NOW, because the USAF is hurting, they’re training exceptionally qualified enlisted to become drone pilots so that the rated pilots they were using to do that work can be put back in the cockpit. OK … smart move but why not extend that to enlisted pilots altogether? Enlisted drone pilots who do well ought to be given the chance to move over to “real” airplanes? They could choose the airplanes they’d be trained to fly, if necessary, but they’d still be rated. They might say … “You have X years to finish a degree OR say you must be a grad of the Jr College of the USAF” and have X years service. There are all sorts of permutations I could think of. We all know that it’s harder to fly a small GA airplane than point a mega-powerful jet military airplane that weighs so much it autolands.

    Any enlisted who could pass the tests has already shown that they’re a willing participant in the ‘game’ of being in the USAF … give ’em a chance. Sr. Officers in the USAF can’t see the forest for the trees in front of them … they’re too busy figuring out how to be PC and make their next promotion. Here’s your idea, boys.

    I don’t know how many times I’ve had candid conversations with USAF pilots who were peeped that they had to do desk time to get promoted, too. Why not say you can’t go above O-5 unless you do Sr Schools and serve in staff position.

    A General Officer acquaintance of mine was one of the very early U-2’s in the 50’s and – later – SR-71 programs in the 60’s. HIS degree was in music. How the hell does a degree in music entering the USAF make one more qualified than — say — a Technical Sergeant with 10 years service time and a pilot with civil ratings in his wallet? Except to show that you’re willing to show that you played someone elses ‘game’ for four years and earned a sheepskin, it doesn’t show anything. I’d bet on that Technical Sergeant all day long. You know what George Washington said about his enlisted men … “They are very cunning and bear considerable watching.” I’d bet they’d wind up being the best fighter pilots … but what do I know … I just spent 21 years in the USAF mostly involved with flight test and licking my chops every time one of the airplanes I supported flew by. I even flew the F-15E from the back seat and the PIC commented that I did exceptionally well.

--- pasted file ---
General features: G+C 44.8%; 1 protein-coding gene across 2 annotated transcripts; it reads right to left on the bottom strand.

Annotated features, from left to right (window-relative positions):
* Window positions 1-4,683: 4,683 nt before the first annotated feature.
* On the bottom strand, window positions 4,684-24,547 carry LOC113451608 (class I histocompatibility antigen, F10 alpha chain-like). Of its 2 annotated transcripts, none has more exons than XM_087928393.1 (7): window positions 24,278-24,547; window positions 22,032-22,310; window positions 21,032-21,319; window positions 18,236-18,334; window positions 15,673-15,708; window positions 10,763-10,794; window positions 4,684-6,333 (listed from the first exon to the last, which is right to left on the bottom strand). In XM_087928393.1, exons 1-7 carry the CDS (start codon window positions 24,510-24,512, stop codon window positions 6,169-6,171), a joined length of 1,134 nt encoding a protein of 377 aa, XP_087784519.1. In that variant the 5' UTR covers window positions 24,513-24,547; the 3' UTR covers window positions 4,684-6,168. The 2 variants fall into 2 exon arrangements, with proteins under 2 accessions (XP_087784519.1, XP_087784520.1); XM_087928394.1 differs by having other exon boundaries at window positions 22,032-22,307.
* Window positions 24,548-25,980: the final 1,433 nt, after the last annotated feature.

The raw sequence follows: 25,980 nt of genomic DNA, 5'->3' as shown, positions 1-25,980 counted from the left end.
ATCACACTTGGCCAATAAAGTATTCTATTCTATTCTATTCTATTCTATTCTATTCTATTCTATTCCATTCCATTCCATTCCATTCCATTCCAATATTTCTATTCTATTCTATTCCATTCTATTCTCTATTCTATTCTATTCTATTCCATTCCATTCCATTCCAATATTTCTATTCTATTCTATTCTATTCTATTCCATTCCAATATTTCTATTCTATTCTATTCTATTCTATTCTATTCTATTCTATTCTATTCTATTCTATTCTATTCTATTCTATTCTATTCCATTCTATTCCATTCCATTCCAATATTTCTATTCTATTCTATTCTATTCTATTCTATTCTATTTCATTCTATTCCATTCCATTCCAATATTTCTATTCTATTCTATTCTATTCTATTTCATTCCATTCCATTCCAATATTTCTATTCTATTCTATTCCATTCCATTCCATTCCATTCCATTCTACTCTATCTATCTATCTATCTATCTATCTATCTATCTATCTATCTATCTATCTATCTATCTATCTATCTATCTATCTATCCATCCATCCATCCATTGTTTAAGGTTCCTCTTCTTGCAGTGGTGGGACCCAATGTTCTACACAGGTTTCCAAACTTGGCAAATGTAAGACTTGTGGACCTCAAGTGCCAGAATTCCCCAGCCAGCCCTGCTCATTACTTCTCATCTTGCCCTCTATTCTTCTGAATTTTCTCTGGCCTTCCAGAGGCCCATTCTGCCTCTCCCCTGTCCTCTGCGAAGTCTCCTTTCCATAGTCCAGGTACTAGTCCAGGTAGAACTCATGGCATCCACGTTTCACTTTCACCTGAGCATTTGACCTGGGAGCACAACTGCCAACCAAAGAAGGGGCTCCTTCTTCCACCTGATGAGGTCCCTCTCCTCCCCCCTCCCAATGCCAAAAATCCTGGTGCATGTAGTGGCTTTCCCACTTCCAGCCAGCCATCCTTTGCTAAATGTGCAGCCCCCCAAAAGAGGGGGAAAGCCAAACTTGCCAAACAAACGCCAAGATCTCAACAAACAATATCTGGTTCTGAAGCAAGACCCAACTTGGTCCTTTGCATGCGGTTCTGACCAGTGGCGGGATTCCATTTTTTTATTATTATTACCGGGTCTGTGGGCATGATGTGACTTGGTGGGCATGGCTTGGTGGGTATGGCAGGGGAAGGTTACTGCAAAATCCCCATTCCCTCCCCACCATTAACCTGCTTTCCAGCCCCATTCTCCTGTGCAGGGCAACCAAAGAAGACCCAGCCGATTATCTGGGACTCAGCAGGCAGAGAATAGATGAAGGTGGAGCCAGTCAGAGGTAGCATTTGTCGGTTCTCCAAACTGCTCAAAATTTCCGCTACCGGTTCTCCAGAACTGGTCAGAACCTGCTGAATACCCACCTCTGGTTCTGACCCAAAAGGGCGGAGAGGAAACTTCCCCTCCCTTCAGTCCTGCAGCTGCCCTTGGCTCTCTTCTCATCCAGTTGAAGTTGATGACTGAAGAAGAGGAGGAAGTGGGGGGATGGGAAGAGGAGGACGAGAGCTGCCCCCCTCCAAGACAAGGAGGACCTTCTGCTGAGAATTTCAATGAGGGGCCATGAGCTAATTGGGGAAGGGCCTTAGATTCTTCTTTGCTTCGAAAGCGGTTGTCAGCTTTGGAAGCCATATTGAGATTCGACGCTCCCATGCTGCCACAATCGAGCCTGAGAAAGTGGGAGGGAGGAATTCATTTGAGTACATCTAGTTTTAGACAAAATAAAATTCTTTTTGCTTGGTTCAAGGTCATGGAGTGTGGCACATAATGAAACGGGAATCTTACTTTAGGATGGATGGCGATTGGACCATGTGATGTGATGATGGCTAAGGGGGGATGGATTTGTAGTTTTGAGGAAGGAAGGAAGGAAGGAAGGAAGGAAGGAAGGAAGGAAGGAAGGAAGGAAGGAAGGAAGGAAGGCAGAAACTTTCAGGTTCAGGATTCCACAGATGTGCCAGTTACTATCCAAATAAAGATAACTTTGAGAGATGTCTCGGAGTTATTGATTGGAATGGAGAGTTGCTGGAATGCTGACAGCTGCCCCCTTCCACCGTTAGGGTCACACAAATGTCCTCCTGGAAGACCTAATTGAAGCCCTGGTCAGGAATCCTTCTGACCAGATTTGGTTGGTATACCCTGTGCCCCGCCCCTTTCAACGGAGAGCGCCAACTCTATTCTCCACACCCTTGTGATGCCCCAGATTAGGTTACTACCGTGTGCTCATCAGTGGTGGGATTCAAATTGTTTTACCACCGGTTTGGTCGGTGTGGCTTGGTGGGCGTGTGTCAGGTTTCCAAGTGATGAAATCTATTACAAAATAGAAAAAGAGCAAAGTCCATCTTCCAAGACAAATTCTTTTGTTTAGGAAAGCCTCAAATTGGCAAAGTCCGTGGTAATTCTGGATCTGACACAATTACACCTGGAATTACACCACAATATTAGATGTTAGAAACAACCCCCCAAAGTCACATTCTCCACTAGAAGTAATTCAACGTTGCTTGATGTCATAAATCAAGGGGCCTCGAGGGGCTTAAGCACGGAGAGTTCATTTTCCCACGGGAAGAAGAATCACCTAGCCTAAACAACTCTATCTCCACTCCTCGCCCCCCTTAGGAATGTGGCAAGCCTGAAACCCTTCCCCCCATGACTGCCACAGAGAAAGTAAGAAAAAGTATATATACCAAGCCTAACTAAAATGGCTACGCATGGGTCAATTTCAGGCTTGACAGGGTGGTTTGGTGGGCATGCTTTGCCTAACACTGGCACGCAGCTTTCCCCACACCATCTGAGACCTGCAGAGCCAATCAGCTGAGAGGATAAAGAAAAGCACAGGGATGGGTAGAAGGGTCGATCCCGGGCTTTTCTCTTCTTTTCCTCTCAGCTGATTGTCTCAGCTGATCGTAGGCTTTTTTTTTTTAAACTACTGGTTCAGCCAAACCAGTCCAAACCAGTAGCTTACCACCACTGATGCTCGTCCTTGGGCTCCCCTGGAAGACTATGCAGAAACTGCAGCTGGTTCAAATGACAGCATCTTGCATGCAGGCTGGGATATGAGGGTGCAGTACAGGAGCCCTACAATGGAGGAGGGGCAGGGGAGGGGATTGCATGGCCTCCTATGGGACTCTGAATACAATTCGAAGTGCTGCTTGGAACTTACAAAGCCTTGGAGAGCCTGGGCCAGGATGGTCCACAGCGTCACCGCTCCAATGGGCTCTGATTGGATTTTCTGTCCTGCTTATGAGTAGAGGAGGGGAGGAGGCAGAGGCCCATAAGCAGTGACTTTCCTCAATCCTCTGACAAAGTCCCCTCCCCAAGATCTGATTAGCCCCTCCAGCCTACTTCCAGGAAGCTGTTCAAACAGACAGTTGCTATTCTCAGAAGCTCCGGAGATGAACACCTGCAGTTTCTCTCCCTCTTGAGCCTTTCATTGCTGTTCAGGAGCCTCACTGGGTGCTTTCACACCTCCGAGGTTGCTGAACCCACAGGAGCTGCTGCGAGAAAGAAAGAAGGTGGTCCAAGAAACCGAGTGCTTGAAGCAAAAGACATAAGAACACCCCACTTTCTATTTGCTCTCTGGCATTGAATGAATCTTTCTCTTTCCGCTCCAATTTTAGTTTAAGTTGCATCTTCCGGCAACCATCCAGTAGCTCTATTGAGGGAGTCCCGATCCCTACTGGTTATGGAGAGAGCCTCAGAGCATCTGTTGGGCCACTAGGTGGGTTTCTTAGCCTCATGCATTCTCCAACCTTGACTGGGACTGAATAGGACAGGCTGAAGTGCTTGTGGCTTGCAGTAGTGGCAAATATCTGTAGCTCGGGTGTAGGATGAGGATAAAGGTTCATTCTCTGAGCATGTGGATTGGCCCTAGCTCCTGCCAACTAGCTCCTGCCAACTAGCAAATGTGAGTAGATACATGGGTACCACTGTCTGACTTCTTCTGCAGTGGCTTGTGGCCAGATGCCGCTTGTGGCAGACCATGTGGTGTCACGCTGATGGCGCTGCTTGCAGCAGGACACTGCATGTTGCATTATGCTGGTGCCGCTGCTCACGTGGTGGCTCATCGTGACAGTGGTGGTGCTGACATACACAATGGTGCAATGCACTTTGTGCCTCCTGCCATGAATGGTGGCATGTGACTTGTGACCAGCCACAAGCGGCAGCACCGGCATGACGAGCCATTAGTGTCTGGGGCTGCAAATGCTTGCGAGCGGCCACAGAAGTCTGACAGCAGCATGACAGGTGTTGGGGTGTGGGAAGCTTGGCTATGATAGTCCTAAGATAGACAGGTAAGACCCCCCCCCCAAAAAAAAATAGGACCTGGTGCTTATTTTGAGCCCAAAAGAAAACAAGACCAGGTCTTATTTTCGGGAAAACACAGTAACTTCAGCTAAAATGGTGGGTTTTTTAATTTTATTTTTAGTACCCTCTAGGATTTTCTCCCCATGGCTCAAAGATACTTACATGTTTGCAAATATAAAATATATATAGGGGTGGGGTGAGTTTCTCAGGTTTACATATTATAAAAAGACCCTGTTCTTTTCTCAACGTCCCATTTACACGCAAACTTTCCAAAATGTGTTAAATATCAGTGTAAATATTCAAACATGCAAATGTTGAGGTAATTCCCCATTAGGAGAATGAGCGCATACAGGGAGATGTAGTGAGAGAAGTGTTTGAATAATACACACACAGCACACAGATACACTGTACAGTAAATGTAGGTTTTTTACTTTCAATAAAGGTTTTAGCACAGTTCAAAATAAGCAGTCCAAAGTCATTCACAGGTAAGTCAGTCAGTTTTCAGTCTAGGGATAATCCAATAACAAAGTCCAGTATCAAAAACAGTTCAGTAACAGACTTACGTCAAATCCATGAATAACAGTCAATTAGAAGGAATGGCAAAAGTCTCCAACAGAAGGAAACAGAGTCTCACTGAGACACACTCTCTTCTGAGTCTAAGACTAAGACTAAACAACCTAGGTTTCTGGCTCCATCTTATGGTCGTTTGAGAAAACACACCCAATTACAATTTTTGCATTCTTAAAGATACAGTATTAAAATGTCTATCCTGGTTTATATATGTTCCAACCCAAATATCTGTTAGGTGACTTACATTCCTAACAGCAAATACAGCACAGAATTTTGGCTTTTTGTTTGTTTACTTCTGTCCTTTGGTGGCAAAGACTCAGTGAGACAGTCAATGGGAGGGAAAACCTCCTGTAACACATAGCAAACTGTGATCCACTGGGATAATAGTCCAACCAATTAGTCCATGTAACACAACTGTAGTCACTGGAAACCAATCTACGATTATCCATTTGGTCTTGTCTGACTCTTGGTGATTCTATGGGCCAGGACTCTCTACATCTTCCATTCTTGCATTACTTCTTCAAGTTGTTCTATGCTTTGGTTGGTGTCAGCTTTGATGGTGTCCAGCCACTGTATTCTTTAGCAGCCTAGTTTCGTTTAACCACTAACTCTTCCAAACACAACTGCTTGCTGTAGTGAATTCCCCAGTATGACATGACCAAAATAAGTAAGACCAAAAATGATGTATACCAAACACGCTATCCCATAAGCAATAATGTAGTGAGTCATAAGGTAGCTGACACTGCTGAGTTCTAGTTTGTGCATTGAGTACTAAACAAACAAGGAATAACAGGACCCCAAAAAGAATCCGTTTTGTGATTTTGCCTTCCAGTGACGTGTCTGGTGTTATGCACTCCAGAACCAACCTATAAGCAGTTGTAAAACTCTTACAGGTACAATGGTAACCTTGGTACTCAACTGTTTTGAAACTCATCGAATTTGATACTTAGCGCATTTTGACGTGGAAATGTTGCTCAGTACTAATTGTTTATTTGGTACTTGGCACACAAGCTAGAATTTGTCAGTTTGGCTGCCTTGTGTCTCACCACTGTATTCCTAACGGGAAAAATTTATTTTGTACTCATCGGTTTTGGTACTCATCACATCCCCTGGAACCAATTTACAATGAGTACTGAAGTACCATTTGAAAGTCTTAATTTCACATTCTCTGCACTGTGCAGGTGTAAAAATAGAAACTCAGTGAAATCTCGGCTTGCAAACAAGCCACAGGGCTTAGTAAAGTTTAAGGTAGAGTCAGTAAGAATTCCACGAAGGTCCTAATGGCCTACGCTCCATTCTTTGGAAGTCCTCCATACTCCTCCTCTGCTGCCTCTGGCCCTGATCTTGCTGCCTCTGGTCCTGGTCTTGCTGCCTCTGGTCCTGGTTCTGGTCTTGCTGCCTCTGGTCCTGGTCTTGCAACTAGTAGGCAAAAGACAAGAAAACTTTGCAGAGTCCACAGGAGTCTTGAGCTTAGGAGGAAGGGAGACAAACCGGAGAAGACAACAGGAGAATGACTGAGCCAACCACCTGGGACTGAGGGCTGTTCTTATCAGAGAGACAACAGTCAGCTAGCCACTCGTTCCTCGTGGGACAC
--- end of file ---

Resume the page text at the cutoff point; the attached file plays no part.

Anyone want one of my arms in the future? I’ll go back in. General Brown … are ya listening … again ?

    WAKE UP USAF! You don’t need to fly a bunch of CAP airplanes to Denton, TX trying to cajole CAP kids to fly … all ya gotta do is invent some ability for the personal records system to ID enlisted people who already posses ratings and what they are and how many hours they have. The solution is right in front of you !! Call me … I’ll tell you how to solve this problem by month’s end.

    • And, oh by the way. Dick Rutan was a USAF Aviation Cadet when he first became rated. He wound up flying 325 missions in the F-100 in Viet Nam over several tours and bailing out once. His degree is in basket weaving, as I remember it, and was done later so that he could meet the litmus test to remain or become an officer. Some of the other services have a path for enlisted w/o degrees to become officers … it’s time for the USAF to wake up.

      Better still, the most famous pilot of all — Gen Chuck Yeager — enlisted during WWII and was recognized by his Commander at George AFB, CA — when he was a T-6 mechanic — as an excellent prospect and was initially a flying Sergeant when he finished flight school.

      Public Law 658 – The Flight Officer Act — may need to be re-established if the shortsighted senior officers inside the USAF can’t solve this problem. I volunteer to be an advisor. I’m now too old to serve but I’ll help other enlisted to get their chance …

    • Another idea would be for the USAF to reinstate the Warrant Officer ranks … much like the Army. Those that finish flight training and become rated would remain Warrant Officers unless they finished a degree and a billet was open and availble.

      And. other ‘tidbits’ I discovered today …

      “The U.S. Army created almost 3,000 enlisted pilots from 1912 to 1942. Seven pre-War enlisted pilots and four World War II enlisted pilots became U.S. Air Force generals.”

      “Enlisted pilots destroyed 249.5 enemy aircraft and 18 became aces. Lt. William J. Sloan was the leading ace of the 12th Air Force with 12 victories.”

      “The last enlisted pilot continued to fly as a non-commissioned officer until he retired in May 1957.”

      The USAF Aviation Cadet Program — 1947 to 1961 (for pilots):